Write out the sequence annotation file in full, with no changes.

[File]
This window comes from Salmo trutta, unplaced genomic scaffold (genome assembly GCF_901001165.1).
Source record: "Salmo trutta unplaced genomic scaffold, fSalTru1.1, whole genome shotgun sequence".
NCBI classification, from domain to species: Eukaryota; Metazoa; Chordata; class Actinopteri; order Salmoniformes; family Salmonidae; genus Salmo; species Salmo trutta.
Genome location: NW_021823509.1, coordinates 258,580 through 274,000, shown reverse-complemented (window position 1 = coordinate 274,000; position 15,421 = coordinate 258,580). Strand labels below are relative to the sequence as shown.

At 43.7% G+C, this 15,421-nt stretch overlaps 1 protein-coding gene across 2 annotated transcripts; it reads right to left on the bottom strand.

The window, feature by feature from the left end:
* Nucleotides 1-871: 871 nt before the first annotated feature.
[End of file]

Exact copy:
This window comes from Salmo trutta, unplaced genomic scaffold (genome assembly GCF_901001165.1).
Source record: "Salmo trutta unplaced genomic scaffold, fSalTru1.1, whole genome shotgun sequence".
NCBI classification, from domain to species: Eukaryota; Metazoa; Chordata; class Actinopteri; order Salmoniformes; family Salmonidae; genus Salmo; species Salmo trutta.
Genome location: NW_021823509.1, coordinates 258,580 through 274,000, shown reverse-complemented (window position 1 = coordinate 274,000; position 15,421 = coordinate 258,580). Strand labels below are relative to the sequence as shown.

At 43.7% G+C, this 15,421-nt stretch overlaps 1 protein-coding gene across 2 annotated transcripts; it reads right to left on the bottom strand.

The window, feature by feature from the left end:
* Nucleotides 1-871: 871 nt before the first annotated feature.